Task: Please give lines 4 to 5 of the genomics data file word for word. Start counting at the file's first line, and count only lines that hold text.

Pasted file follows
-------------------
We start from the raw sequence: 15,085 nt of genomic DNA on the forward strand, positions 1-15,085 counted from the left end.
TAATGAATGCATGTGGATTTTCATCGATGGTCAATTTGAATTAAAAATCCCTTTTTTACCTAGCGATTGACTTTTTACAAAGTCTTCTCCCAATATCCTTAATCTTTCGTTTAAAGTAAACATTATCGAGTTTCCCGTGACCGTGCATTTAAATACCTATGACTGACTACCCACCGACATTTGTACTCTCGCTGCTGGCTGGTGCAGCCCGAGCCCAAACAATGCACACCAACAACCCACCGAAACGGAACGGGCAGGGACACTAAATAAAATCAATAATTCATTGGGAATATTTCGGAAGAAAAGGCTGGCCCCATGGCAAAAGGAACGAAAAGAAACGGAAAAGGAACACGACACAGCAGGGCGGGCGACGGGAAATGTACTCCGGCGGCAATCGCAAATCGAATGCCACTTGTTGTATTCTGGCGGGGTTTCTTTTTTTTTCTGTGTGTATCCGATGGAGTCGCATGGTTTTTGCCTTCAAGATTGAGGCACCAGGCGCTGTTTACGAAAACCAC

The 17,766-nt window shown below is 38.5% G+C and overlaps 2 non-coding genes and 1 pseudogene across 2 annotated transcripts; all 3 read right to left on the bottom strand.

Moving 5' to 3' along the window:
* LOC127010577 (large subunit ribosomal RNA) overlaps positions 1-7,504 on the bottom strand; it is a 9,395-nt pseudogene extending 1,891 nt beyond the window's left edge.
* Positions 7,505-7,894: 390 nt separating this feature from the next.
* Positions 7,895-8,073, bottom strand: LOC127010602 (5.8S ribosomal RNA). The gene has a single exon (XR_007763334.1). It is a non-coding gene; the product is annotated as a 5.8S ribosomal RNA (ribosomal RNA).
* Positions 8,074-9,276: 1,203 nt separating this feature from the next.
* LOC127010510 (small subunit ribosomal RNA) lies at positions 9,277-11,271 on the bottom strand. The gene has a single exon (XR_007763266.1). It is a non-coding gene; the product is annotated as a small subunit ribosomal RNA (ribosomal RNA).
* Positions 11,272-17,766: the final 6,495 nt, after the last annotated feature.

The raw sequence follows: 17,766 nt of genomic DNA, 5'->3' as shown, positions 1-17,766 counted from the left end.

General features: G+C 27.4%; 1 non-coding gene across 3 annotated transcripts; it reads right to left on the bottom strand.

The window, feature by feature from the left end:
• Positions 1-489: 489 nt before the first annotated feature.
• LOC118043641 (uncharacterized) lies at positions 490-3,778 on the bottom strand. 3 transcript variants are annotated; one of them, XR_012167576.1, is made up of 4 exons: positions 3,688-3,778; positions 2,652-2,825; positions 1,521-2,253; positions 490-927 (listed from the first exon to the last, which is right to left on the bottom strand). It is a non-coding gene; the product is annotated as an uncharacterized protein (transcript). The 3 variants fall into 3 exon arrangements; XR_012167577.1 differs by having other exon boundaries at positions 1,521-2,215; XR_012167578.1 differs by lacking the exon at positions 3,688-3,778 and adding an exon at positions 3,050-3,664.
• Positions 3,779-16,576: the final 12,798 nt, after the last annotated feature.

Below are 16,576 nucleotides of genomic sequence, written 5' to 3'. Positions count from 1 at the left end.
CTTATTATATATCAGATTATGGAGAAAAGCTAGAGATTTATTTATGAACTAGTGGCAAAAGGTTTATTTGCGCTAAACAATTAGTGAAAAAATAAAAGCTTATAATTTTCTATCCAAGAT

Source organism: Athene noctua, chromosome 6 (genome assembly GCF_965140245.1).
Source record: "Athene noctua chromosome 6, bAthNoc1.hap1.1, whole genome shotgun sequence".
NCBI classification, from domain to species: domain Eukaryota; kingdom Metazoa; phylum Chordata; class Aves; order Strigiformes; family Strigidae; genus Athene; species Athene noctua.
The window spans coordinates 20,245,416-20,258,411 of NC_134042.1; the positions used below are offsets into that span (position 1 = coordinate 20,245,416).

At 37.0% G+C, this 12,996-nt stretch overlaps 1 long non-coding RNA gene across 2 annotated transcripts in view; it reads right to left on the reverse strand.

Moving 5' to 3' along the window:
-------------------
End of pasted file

Moving 5' to 3' along the window:
* LOC127010577 (large subunit ribosomal RNA) overlaps positions 1-7,504 on the bottom strand; it is a 9,395-nt pseudogene extending 1,891 nt beyond the window's left edge.